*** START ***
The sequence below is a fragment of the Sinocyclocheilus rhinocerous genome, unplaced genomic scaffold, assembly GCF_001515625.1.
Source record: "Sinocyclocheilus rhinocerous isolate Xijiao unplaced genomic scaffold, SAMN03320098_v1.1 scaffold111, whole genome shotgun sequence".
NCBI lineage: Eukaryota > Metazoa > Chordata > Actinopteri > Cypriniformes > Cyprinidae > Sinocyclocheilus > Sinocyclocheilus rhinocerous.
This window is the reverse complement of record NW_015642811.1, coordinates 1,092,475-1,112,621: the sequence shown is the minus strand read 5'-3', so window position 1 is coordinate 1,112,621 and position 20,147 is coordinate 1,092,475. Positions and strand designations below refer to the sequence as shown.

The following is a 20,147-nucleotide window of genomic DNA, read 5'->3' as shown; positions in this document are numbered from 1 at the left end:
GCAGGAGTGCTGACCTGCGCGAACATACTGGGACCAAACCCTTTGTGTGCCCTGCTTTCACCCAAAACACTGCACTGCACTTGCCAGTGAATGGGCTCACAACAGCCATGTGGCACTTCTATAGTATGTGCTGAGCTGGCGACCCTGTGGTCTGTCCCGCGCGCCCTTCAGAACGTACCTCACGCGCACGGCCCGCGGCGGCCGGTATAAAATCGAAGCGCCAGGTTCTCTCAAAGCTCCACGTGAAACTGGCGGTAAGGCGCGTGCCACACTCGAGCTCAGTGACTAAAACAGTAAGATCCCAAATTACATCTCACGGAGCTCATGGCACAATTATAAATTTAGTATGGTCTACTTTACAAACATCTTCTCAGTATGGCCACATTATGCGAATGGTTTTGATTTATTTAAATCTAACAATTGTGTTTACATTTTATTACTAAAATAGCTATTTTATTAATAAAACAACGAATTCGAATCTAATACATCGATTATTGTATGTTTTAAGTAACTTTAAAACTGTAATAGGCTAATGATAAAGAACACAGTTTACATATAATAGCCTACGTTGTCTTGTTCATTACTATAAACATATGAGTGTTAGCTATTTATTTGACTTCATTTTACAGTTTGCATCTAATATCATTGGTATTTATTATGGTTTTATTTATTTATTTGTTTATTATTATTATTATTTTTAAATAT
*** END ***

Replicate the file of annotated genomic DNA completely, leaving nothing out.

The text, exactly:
The sequence below is a fragment of the Sinocyclocheilus rhinocerous genome, unplaced genomic scaffold, assembly GCF_001515625.1.
Source record: "Sinocyclocheilus rhinocerous isolate Xijiao unplaced genomic scaffold, SAMN03320098_v1.1 scaffold111, whole genome shotgun sequence".
NCBI lineage: Eukaryota > Metazoa > Chordata > Actinopteri > Cypriniformes > Cyprinidae > Sinocyclocheilus > Sinocyclocheilus rhinocerous.
This window is the reverse complement of record NW_015642811.1, coordinates 1,092,475-1,112,621: the sequence shown is the minus strand read 5'-3', so window position 1 is coordinate 1,112,621 and position 20,147 is coordinate 1,092,475. Positions and strand designations below refer to the sequence as shown.

The following is a 20,147-nucleotide window of genomic DNA, read 5'->3' as shown; positions in this document are numbered from 1 at the left end:
GCAGGAGTGCTGACCTGCGCGAACATACTGGGACCAAACCCTTTGTGTGCCCTGCTTTCACCCAAAACACTGCACTGCACTTGCCAGTGAATGGGCTCACAACAGCCATGTGGCACTTCTATAGTATGTGCTGAGCTGGCGACCCTGTGGTCTGTCCCGCGCGCCCTTCAGAACGTACCTCACGCGCACGGCCCGCGGCGGCCGGTATAAAATCGAAGCGCCAGGTTCTCTCAAAGCTCCACGTGAAACTGGCGGTAAGGCGCGTGCCACACTCGAGCTCAGTGACTAAAACAGTAAGATCCCAAATTACATCTCACGGAGCTCATGGCACAATTATAAATTTAGTATGGTCTACTTTACAAACATCTTCTCAGTATGGCCACATTATGCGAATGGTTTTGATTTATTTAAATCTAACAATTGTGTTTACATTTTATTACTAAAATAGCTATTTTATTAATAAAACAACGAATTCGAATCTAATACATCGATTATTGTATGTTTTAAGTAACTTTAAAACTGTAATAGGCTAATGATAAAGAACACAGTTTACATATAATAGCCTACGTTGTCTTGTTCATTACTATAAACATATGAGTGTTAGCTATTTATTTGACTTCATTTTACAGTTTGCATCTAATATCATTGGTATTTATTATGGTTTTATTTATTTATTTGTTTATTATTATTATTATTTTTAAATAT